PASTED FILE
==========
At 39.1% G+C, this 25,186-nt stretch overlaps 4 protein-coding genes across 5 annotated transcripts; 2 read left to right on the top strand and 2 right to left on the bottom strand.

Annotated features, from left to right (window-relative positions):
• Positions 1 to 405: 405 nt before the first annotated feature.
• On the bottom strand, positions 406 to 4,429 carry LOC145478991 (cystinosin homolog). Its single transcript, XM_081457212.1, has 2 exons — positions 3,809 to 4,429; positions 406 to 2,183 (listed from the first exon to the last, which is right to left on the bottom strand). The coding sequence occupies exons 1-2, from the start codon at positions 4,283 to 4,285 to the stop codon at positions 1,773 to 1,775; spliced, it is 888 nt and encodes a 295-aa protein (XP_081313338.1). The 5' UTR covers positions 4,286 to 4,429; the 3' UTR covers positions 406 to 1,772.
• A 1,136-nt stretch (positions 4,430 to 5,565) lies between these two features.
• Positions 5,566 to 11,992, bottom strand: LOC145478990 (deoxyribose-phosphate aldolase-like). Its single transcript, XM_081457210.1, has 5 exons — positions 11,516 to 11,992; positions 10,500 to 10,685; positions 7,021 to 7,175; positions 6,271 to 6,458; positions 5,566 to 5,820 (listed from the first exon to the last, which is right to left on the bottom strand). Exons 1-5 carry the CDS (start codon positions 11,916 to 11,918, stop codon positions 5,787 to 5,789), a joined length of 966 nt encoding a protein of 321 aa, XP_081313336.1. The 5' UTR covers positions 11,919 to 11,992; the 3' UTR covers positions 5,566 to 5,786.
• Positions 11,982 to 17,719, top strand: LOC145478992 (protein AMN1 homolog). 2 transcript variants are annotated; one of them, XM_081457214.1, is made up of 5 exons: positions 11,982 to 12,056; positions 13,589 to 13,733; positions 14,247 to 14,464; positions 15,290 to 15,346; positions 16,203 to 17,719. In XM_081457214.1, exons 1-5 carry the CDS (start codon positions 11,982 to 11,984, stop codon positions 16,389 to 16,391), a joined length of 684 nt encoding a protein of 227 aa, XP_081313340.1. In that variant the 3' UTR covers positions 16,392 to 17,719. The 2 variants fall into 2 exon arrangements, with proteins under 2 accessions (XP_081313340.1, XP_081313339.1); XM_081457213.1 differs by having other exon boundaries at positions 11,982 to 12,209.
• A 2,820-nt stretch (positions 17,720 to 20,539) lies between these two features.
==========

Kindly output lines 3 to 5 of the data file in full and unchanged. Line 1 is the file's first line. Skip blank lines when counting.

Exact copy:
• Positions 1 to 405: 405 nt before the first annotated feature.
• On the bottom strand, positions 406 to 4,429 carry LOC145478991 (cystinosin homolog). Its single transcript, XM_081457212.1, has 2 exons — positions 3,809 to 4,429; positions 406 to 2,183 (listed from the first exon to the last, which is right to left on the bottom strand). The coding sequence occupies exons 1-2, from the start codon at positions 4,283 to 4,285 to the stop codon at positions 1,773 to 1,775; spliced, it is 888 nt and encodes a 295-aa protein (XP_081313338.1). The 5' UTR covers positions 4,286 to 4,429; the 3' UTR covers positions 406 to 1,772.
• A 1,136-nt stretch (positions 4,430 to 5,565) lies between these two features.